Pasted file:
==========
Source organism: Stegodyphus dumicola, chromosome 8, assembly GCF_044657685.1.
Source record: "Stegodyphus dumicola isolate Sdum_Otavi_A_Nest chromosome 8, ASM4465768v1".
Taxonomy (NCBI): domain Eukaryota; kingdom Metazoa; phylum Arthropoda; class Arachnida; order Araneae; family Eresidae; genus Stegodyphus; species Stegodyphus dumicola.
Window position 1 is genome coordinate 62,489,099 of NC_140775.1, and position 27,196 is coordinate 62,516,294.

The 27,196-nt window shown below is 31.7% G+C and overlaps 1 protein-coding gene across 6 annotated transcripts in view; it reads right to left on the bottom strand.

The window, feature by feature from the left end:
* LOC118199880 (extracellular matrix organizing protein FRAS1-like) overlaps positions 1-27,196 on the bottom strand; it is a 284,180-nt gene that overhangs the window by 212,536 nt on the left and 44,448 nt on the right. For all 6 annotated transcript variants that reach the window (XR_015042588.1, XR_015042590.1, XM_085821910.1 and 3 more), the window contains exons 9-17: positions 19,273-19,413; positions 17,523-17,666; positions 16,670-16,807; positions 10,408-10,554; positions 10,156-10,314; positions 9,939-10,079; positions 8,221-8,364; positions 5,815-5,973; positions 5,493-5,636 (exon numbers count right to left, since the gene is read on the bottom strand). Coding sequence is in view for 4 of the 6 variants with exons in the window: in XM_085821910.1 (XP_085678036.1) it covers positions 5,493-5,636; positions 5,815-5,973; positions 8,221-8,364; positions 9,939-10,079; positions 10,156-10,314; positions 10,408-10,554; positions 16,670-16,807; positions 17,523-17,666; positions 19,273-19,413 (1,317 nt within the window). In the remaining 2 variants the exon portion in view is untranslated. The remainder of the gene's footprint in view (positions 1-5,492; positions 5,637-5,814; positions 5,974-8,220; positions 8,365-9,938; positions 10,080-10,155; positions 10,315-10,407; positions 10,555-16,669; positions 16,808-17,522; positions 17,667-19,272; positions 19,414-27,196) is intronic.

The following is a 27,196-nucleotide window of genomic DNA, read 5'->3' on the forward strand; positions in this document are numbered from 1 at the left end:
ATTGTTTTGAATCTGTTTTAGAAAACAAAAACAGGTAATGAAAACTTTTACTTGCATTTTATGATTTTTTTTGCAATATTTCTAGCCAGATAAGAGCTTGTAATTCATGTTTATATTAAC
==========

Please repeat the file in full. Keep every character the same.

Source organism: Stegodyphus dumicola, chromosome 8, assembly GCF_044657685.1.
Source record: "Stegodyphus dumicola isolate Sdum_Otavi_A_Nest chromosome 8, ASM4465768v1".
Taxonomy (NCBI): domain Eukaryota; kingdom Metazoa; phylum Arthropoda; class Arachnida; order Araneae; family Eresidae; genus Stegodyphus; species Stegodyphus dumicola.
Window position 1 is genome coordinate 62,489,099 of NC_140775.1, and position 27,196 is coordinate 62,516,294.

The 27,196-nt window shown below is 31.7% G+C and overlaps 1 protein-coding gene across 6 annotated transcripts in view; it reads right to left on the bottom strand.

The window, feature by feature from the left end:
* LOC118199880 (extracellular matrix organizing protein FRAS1-like) overlaps positions 1-27,196 on the bottom strand; it is a 284,180-nt gene that overhangs the window by 212,536 nt on the left and 44,448 nt on the right. For all 6 annotated transcript variants that reach the window (XR_015042588.1, XR_015042590.1, XM_085821910.1 and 3 more), the window contains exons 9-17: positions 19,273-19,413; positions 17,523-17,666; positions 16,670-16,807; positions 10,408-10,554; positions 10,156-10,314; positions 9,939-10,079; positions 8,221-8,364; positions 5,815-5,973; positions 5,493-5,636 (exon numbers count right to left, since the gene is read on the bottom strand). Coding sequence is in view for 4 of the 6 variants with exons in the window: in XM_085821910.1 (XP_085678036.1) it covers positions 5,493-5,636; positions 5,815-5,973; positions 8,221-8,364; positions 9,939-10,079; positions 10,156-10,314; positions 10,408-10,554; positions 16,670-16,807; positions 17,523-17,666; positions 19,273-19,413 (1,317 nt within the window). In the remaining 2 variants the exon portion in view is untranslated. The remainder of the gene's footprint in view (positions 1-5,492; positions 5,637-5,814; positions 5,974-8,220; positions 8,365-9,938; positions 10,080-10,155; positions 10,315-10,407; positions 10,555-16,669; positions 16,808-17,522; positions 17,667-19,272; positions 19,414-27,196) is intronic.

The following is a 27,196-nucleotide window of genomic DNA, read 5'->3' on the forward strand; positions in this document are numbered from 1 at the left end:
ATTGTTTTGAATCTGTTTTAGAAAACAAAAACAGGTAATGAAAACTTTTACTTGCATTTTATGATTTTTTTTGCAATATTTCTAGCCAGATAAGAGCTTGTAATTCATGTTTATATTAAC